A Tribe Called Quest’s Ali Shaheed Muhammad says NFT of group’s royalties sold without consent

A Tribe Called Quest’s Ali Shaheed Muhammad says NFT of group’s royalties sold without consent
Last week, Royalty Exchange sold 1.5% of the rights to the band’s royalties for their first five albums.

By Jordan Darville

July 06, 2021

Ali Shaheed Muhammad. Photo by Rachel Murray/Getty Images for Vulture Festival


Ali Shaheed Muhammad, one of the founding members of the pioneering hip-hop group A Tribe Called Quest, is speaking out against the sale of an NFT containing the rights to 1.5% of the royalties for their first five albums.


Muhammad’s statement came in response to Billboard‘s initial report on the NFT. The token’s creator, the music royalties portal Royalty Exchange, wrote in a press release before the sale that the NFT “will enable its owner to collect sound recording royalties from the first five studio albums.”

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The release went on to claim that the NFT was created in partnership with A Tribe Called Quest, something Muhammad strongly denied in his July 4 statement noticed by Stereogum. “No member of A Tribe Called Quest has entered into any partnership with Royalty Exchange,” he wrote. “PERIOD!”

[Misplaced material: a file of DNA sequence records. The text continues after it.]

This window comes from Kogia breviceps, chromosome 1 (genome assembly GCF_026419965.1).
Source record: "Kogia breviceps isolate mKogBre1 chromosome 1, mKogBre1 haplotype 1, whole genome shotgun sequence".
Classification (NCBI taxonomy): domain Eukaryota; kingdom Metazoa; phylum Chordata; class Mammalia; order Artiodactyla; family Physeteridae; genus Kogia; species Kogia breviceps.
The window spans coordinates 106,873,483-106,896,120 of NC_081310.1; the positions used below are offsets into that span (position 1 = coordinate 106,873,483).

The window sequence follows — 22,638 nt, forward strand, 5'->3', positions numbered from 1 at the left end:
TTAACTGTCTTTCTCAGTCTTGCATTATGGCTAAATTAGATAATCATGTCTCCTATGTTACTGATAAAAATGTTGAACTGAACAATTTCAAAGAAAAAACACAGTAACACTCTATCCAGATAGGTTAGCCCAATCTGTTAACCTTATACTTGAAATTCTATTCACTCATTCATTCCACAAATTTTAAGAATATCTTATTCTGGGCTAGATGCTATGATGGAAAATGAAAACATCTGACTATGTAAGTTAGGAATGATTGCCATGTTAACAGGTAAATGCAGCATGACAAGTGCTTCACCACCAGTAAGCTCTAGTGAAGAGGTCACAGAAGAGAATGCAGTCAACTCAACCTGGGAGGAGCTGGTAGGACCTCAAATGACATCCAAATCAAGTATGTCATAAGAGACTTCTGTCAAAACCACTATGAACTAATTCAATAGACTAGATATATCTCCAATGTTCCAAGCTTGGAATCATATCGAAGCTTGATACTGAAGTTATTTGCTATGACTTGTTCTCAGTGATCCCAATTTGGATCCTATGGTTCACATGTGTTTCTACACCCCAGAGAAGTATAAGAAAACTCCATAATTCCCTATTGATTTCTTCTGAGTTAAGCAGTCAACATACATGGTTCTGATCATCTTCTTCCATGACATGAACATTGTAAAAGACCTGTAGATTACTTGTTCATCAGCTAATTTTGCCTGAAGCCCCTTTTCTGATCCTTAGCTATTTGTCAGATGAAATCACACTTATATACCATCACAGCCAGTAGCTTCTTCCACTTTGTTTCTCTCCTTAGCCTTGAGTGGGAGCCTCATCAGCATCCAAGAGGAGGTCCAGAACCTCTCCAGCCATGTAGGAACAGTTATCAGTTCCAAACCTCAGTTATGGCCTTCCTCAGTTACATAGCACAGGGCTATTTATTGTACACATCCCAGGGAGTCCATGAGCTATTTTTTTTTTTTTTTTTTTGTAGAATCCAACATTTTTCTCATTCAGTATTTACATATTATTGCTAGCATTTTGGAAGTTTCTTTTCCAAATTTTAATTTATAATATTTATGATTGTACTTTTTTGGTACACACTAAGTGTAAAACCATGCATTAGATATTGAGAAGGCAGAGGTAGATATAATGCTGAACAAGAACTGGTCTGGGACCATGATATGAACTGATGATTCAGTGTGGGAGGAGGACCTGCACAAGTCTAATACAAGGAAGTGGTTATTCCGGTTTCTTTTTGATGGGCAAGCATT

The path to the NFT’s creation began, Muhammad wrote, when A Tribe Called Quest enlisted Ed Chalpin, owner of PPX Enterprises, and Ron Skoler to oversee the band’s deal with Jive Records. Unbeknownst to Muhammad and the rest of ATCQ, Chalpin added a clause to the band’s contract that gave PPX Enterprises a percentage of the band’s royalties on every single album in the group’s five-project deal.


Upon noticing the clause during the recording of The Low End Theory, the band began a series of litigations to erase the problematic clause. Jive Records provided the resources to continue to the court battle in exchange for a sixth Tribe album; Muhammad said the band was under the impression that the band had won until he saw the Billboard report. “Apparently PPX sold their share of a settlement they made with Jive Records to an individual whom entered into a partnership with Royalty Exchange.”

“Had we known this percentage of our art was out there,” Muhammad concluded, “we would have bought it directly from PPX Enterprises as it should have never been sold by Jive Records.” The NFT sold last week for “40.191 ETH equivalent to $84,765,” Royalty Exchange said in a press statement.

Read Muhammad’s full statement below. The FADER has reached out to Royalty Exchange for comment.